I closed my eyes. My mind was moving so fast. I could usually stay at least one step ahead of anyone I was talking to but now I felt like I could barely keep up. When I opened my eyes, The Lady of the White Buffalo and John Lame Deer were standing next to me, at the driver’s side door, the mysterious bundle in the arms of The Lady now. The Lady smiled and said,
“Do not be afraid LV,” as John Lame Deer opened the door. (Why did she keep saying that?!) In one fluid graceful motion, The Lady of The White Buffalo leaned into me, and laid her bundle on my seat, on the passenger side, but near the middle, close to the driver. John Lame Deer walked around me and opened the passenger door. Together they lifted the beautiful old blanket, revealing the mysterious bundle at last. Of course I knew what it was. Do I have to come right out and say it?
There lay a newborn white buffalo calf, the likes of which I have never seen and will probably never see again. Like The Lady, he was so pale he was almost transparent. Translucent. He was beautiful. Perfect. Awakened by the new environment, he lifted his head, let out what sounded like a “bleeeet” and laid his head back down and promptly closed his eyes and went back to sleep.
I turned my attention back to my two friends. Much to my surprise, John Lame Deer and The Lady of The White Buffalo had shut my doors, and were moving away from me now, heading to the front of the car. “Wait!” I cried. “Where are you going? I don’t know what this all means! You have to tell me more, tell me more. I don’t know what to do!”
They paused at the front of my hood, and put their hands on me. I felt their power surging through me. It was electric. The Lady of The White Buffalo looked at John Lame Deer and he smiled, nodded, and said simply, “Yes, now, Lady, it is time.” The Lady looked at me with great love and said,
“LV. You are the one. You are The Ghost Dance, now. You are the White Buffalo Calf. For you have the unique ability to honor the past while you move into the future. And we must hold hands with the past if we are to ever truly embrace the future with new energy, and not repeat the mistakes that came before.”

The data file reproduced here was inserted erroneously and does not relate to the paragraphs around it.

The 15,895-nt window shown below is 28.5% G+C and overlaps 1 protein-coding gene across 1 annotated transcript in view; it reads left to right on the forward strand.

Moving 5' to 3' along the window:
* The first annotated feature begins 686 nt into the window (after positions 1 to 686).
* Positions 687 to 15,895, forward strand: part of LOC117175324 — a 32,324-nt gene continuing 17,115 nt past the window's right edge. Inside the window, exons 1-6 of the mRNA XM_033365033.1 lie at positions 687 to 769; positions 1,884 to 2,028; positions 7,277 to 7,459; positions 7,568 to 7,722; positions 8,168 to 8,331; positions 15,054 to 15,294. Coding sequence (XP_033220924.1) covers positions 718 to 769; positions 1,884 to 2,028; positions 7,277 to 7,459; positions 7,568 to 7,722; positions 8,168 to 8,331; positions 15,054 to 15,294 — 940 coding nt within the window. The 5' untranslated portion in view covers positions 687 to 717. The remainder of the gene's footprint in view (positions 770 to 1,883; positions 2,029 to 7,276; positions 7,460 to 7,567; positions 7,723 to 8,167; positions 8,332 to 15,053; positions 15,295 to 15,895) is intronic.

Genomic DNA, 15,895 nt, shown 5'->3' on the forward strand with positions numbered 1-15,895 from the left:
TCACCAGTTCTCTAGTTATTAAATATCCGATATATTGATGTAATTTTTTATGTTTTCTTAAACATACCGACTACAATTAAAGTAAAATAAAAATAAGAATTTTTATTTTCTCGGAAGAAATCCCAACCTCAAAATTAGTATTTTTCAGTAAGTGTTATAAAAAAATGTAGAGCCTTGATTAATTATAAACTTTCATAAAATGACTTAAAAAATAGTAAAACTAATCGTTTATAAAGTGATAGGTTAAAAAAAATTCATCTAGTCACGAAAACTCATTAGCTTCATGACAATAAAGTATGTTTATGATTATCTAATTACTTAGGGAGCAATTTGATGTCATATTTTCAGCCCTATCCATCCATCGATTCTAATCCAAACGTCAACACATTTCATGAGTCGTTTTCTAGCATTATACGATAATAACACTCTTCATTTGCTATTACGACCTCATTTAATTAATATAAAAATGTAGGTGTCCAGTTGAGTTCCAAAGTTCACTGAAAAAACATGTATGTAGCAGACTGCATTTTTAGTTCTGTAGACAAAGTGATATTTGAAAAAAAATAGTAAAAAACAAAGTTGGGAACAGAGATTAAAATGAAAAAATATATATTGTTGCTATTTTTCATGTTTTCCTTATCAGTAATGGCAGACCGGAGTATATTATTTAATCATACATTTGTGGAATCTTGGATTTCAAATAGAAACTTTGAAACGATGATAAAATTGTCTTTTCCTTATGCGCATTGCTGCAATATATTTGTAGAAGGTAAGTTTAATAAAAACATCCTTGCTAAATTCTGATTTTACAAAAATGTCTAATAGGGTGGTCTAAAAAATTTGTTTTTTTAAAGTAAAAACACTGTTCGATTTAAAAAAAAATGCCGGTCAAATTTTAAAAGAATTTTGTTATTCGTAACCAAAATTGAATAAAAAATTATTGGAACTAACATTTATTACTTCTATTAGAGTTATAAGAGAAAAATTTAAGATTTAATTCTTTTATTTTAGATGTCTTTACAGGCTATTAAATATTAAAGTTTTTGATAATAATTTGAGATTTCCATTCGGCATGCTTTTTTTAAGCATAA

“What?!” I thought. I pleaded with them then. “But what about this baby white buffalo? You can’t just leave him here!” I cried, not at all sure what was happening but knowing I wanted them to stay with me. The Lady just smiled and said,
“That is Medicine Wheel LV. Medicine Wheel will always be with you now. Medicine Wheel will show you the way.” She was already disappearing. I could barely make out her form now.
“No!” I cried. “Don’t go! Please. Don’t go!”
But she was already gone. John Lame Deer stood there for a long moment with his hands on my hood, and then suddenly he put his hands over my hood ornament. To my amazement, another just like it materialized in his hands. He smiled, and attached it deftly to the long black suede cord that hung around his neck, the one with the small silver heart. He held the necklace up to the moon, and then put it to his lips, kissing it, and said then, “Good luck, White Buffalo. Do not be afraid. We ride with you.” I knew he was talking to me. He turned then and walked to the giant redwood and disappeared behind it. I quickly started my engine and pulled forward, but he was gone. They were both gone.